Palestinians Living in East Jerusalem: A Healthcare Lens

Conflict and Coexistence in Jerusalem

By Tara Mohseni

When I asked a Palestinian living in East Jerusalem what he feels is different between him and a Israeli Jew, he told me, “I am resident of this land, however, my friends are citizens.” This struck me because are they not both living in Jerusalem? When one is looking at the Israeli-Palestinian conflict and the relations that exist, one must draw connections not only between the entire state of Israel and the entire state of Palestine, but also between the shared land and space that exists in Jerusalem.

The Times of Israel

If looking directly at East Jerusalem, there are 435,753 Palestinians and about 69.2% of them live below the poverty line (Iman and Hamdan 2021). Furthermore, Palestinians living in East Jerusalem live a similar lifestyle to everyone else in the country, however, this comes with one difference. According to Adi Granot, because of the annexation of East Jerusalem, Palestinians have residency status, but not citizenship (Granot et al. 2021). In other words, they are able to reap the same benefits as a regular citizen such as working and being entitled to health insurance except they do not have the the ability to vote nor do they hold an Israeli passport.

The Times of Israel


My research: How does healthcare in East Jerusalem affect the standard of living among the Palestinian population. My motivation for this research is to read, listen, and look into not only the discrepancy but also analyze and examine the inherent inequality that affects a Palestinian living in East Jerusalem’s everyday life. As the Israeli government begins to recognize Palestinians as part of the community, then there will be more deliberate work to integrate them more into the healthcare system.

Key Points from my interview with a Palestinian living in East Jerusalem:

Background: “As a resident in East Jerusalem, I have the same healthcare procedure as Israelis, we are able to attend the same hospitals, clinics, etc. However, there is one major difference. This is that there are no hospitals in East Jerusalem, there is a transport barrier present because of the lack of buses that will take you directly there. In addition, a language barrier is extremely prominent as Hebrew is the only language spoken. This means that the phone service is in Hebrew which means that in order to make appointments, the patient must be able to speak in Hebrew. This itself causes a problem because then there is a lack of understanding of what the patient wants or is struggling with.”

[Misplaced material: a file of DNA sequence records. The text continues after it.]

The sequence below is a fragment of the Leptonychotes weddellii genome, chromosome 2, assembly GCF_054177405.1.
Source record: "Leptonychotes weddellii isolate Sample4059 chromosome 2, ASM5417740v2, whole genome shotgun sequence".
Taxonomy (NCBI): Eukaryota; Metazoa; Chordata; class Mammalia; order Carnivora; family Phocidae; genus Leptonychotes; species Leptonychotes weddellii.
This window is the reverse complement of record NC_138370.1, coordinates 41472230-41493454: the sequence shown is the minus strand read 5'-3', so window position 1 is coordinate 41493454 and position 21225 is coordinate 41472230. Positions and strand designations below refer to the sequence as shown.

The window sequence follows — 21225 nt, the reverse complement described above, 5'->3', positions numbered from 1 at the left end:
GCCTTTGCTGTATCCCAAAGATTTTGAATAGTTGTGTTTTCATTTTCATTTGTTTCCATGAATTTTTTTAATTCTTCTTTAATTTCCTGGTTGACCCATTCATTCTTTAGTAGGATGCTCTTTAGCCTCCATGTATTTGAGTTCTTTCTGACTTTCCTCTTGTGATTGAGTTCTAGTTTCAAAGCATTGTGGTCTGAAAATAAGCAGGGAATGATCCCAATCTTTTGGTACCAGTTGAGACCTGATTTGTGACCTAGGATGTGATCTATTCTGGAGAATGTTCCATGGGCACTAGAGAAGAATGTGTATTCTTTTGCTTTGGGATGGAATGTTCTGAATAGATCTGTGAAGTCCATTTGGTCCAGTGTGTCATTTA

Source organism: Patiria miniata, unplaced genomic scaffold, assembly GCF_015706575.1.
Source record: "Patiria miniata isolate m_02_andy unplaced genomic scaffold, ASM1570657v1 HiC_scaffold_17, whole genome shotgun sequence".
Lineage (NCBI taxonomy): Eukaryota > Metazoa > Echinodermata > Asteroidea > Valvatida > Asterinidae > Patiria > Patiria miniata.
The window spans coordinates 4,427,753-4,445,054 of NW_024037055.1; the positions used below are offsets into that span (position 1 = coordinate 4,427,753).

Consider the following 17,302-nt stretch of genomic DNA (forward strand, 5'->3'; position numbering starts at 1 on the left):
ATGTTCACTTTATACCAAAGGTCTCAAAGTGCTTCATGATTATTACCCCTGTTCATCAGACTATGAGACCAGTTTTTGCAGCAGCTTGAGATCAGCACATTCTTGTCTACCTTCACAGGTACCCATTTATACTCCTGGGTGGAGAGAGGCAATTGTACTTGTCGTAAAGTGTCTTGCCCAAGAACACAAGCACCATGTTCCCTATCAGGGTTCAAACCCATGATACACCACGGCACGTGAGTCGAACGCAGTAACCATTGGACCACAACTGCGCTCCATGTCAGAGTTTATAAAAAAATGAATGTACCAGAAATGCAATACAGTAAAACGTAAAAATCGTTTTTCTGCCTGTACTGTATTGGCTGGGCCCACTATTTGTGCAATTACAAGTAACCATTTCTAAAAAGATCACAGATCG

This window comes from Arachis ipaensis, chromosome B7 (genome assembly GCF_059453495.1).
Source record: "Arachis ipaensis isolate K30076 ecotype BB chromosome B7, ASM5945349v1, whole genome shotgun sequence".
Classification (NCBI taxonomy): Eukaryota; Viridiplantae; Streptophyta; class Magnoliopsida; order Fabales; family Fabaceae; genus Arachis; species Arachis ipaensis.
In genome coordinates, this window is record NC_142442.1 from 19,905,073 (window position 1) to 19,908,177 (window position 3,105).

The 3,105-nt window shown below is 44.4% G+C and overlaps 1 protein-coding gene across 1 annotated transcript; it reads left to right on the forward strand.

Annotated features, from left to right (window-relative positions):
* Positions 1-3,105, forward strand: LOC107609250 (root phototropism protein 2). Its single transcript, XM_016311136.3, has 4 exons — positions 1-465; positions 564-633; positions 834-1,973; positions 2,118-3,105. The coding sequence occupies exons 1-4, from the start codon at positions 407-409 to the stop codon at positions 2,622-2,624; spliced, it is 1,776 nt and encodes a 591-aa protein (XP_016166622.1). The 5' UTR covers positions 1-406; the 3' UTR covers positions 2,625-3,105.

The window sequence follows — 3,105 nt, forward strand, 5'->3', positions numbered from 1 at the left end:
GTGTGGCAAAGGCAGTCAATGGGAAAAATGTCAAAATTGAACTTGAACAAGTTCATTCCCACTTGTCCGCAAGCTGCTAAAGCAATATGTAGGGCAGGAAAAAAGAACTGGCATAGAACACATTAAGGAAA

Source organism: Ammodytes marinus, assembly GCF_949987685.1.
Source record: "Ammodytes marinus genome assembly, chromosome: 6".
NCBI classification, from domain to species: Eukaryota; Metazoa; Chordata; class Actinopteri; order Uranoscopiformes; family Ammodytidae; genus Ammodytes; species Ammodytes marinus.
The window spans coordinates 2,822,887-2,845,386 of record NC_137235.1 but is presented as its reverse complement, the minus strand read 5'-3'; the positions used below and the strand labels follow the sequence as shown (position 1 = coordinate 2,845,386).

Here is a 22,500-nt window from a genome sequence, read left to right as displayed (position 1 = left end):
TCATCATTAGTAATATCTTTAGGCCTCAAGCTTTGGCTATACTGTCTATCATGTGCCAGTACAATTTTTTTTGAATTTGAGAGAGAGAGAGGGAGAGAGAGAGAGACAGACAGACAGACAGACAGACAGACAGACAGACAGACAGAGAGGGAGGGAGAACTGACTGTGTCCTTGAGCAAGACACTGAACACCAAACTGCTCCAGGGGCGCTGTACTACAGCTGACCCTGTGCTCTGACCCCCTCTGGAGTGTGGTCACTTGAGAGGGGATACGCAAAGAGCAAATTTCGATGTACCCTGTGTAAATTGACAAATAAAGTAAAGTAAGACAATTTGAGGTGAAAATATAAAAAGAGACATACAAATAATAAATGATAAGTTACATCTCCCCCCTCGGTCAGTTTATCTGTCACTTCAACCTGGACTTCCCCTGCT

The structure of healthcare clinics- public vs. private: “The Health Ministry pays the owner of the clinic per person they bring in and who is registered. It becomes a business in the end because of it being half privatized. The Health Ministry does not want to do it themselves because of the logistics so the person who takes on the role of leadership takes the load off of the state and in exchange gets money. The conditions of privatized clinics are good when they open in theory. The basic standards are met in the first few weeks because of the need to pass different checks, however, over time this need to meet the standards diminishes. This is because of the need to cut expenses and maximize profits at these outsourced clinics. This, therefore, comes at the expense of Palestinians.”

Policy recommendations:

  • Implement a system where there is an inclusion of both people -> Arabic and Hebrew options for calling as well as physically being in the clinic
  • Open more clinics in East Jerusalem through Health Ministry rather than outsourcing them which leads to lower quality service

More information:

Study of East Jerusalem Healthcare Sector

Health conditions in the occupied Palestinian territory, including east Jerusalem, and in the occupied Syrian Golan